The Terrain Underfoot

And the geospatial analysis, as they say, “goes on.”

It dawned on me recently that the route might benefit from another map. Or rather, that hikers might benefit from another map. Or, in the absence of any GET hikers here in early August, that gawking at maps might at least entertain the trail dreamers among us – encouraging us to keep on dreamin’ a little while longer.

But not just any old map would do, of course. So here’s something a little different:

http://simblissity.net/images/GET/get-by-surface-type.jpg

The GET follows a wide variety of “underfoot surfaces” on its 700+ mile journey – existing trails, dirt roads, pavement (very rarely), and cross-country terrain (mostly along drainage courses). As detailed on the website’s main page, approximately 400 miles of the route currently follow trails, with a majority of the rest located along primitive dirt roads or “2-tracks.” But while breaking out the mileages by surface type is useful to get a sense of what’s out there, numbers alone say nothing about the presentation – of what the proverbial thru-hiker will actually experience on a day-to-day basis, hiking eastbound or westbound.

And so, the map…

I’ve organized this under “Overview Maps” (see the Nav Box on the site). On the Overview Maps main page, click the “View More Maps” box to find “Surface Types of the GET.” (For visual clarity, be sure to maximize the size of the full-page map.)

Color-coding the various “surface types” really highlights the route’s personality, showing the big picture undecipherable from the guide text alone. The red line segments indicate where the route follows trails, and yellow where it uses primitive roads; together these surfaces comprise a majority of the hiking experience, as can readily be seen on the map. Of particular note is the extent of almost continuous trail walking in the Gila National Forest, the GET’s approximate mid-point and an eagerly anticipated section for most hikers. Trail tread is likewise more continuous near the route’s termini at PHX and ABQ, but is also regularly encountered throughout the entire route, if not every day (for most hikers) than often enough to quench the thirst, should that be necessary.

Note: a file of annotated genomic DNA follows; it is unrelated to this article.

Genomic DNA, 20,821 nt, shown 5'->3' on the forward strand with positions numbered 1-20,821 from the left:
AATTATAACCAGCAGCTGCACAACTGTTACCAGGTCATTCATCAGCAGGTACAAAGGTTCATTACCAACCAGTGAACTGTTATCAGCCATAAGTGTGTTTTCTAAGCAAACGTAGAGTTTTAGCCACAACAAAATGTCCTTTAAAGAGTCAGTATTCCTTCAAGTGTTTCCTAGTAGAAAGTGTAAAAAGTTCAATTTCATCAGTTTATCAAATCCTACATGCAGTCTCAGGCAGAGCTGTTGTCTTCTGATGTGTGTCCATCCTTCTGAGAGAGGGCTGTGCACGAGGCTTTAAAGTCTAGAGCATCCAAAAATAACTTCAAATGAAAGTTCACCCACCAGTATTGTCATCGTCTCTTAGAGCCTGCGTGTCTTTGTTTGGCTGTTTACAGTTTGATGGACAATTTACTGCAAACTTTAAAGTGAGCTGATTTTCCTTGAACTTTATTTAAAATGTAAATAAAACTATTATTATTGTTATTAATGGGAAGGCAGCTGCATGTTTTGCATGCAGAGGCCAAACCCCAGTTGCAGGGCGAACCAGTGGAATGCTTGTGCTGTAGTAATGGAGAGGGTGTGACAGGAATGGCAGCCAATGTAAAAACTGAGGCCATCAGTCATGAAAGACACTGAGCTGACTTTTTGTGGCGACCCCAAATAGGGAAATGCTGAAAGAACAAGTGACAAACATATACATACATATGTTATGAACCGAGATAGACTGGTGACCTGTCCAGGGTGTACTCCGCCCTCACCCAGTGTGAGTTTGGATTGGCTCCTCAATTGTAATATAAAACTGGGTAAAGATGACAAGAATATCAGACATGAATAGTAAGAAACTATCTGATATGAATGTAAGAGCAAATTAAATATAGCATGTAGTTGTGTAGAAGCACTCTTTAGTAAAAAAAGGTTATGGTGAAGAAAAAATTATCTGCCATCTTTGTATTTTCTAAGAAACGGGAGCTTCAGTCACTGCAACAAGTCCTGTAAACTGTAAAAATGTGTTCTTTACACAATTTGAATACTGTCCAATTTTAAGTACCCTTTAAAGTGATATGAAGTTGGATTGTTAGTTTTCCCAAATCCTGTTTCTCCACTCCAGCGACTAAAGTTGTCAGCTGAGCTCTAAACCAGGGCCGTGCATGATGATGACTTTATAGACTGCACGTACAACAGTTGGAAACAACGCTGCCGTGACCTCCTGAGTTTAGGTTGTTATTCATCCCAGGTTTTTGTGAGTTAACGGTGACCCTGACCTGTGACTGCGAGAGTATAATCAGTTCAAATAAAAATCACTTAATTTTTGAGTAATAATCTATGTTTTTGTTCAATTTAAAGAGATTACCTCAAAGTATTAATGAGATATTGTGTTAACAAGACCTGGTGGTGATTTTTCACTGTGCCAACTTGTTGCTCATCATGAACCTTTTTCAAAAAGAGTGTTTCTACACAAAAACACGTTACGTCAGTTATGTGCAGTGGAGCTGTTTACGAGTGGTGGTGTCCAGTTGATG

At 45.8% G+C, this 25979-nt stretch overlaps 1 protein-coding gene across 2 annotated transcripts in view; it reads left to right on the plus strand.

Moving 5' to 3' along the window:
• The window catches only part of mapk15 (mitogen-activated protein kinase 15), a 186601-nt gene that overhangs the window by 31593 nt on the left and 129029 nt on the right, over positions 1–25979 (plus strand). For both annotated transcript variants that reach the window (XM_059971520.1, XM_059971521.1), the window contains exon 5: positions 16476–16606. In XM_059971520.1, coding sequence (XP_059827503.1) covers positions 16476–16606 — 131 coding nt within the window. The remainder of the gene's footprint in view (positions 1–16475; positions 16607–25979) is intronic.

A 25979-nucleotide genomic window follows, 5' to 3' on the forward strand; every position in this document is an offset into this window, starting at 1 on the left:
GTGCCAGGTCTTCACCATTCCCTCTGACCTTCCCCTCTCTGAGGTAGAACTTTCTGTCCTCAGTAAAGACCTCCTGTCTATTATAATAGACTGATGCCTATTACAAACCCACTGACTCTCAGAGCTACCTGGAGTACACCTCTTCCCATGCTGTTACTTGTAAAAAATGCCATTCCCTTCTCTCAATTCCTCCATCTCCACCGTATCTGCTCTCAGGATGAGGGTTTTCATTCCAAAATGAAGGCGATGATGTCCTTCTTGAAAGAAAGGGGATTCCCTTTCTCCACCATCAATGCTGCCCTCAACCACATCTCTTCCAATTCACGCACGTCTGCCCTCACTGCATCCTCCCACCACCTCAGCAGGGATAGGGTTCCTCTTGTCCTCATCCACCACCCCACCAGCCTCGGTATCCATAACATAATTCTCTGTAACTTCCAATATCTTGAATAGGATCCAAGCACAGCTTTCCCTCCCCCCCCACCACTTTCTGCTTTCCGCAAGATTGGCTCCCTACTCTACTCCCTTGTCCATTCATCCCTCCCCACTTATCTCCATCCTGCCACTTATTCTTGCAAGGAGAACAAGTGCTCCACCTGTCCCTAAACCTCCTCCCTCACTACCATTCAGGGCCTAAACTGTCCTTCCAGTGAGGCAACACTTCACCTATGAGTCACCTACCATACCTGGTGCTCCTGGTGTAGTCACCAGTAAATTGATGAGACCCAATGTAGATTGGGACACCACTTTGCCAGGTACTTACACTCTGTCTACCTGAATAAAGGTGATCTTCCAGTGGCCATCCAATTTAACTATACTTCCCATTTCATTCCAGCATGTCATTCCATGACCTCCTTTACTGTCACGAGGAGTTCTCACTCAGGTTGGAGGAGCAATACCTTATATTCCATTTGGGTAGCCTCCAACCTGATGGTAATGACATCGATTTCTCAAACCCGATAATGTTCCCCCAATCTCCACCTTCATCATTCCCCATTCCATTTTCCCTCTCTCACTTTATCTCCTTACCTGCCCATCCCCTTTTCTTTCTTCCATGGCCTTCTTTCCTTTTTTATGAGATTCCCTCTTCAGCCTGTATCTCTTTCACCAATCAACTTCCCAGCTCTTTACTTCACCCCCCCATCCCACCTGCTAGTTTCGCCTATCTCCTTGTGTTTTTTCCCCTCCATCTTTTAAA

I suppose there aren’t yet enough of us to form any sort of consensus, but some GET hikers might agree that they red (trail), yellow (primitive dirt), and green (x-country) sections shown on the map all mostly allow for a quality hiking experience – away from vehicles most of the time, remote, scenic, and surrounded by wild nature. For example, note the “green stretches” west of Klondyke, AZ, which include the untrailed drainage walk along Aravaipa Creek’s wash and in Aravaipa Canyon itself. (Or the similarly green experience at the San Francisco and Blue river canyons near the AZ/NM border.) Also of note is the section from Magdalena to Mountainair, conspicuously absent of trail tread, but replete with the “greens and yellows” that promise a remote, wilderness-like experience through terrain unknown to most.

If, as the saying goes, the whole is greater than the sum of its parts, then it’s the diverse assemblage of parts that take the GET to another level for me. From end to end, the route is a veritable rainbow of hiking experiences – red to yellow, green, indigo, and back again – with each successive color on the map promising new adventures, challenges, rewards… memories. Along the way, as any worthwhile walk will allow, I’ve experienced the full spectrum of emotions out there. But among them, boredom and disinterest are not. Certainly I’ve been there before, elsewhere, but here, on the GET, the absence of monotony, of predictability, that comes with the ever-changing landscapes and terrain seems to maintain the interest level from day to day.  What’s around the next corner? What new experience awaits? Even after all this time, I still find myself asking. And usually, glad for the answer that comes.

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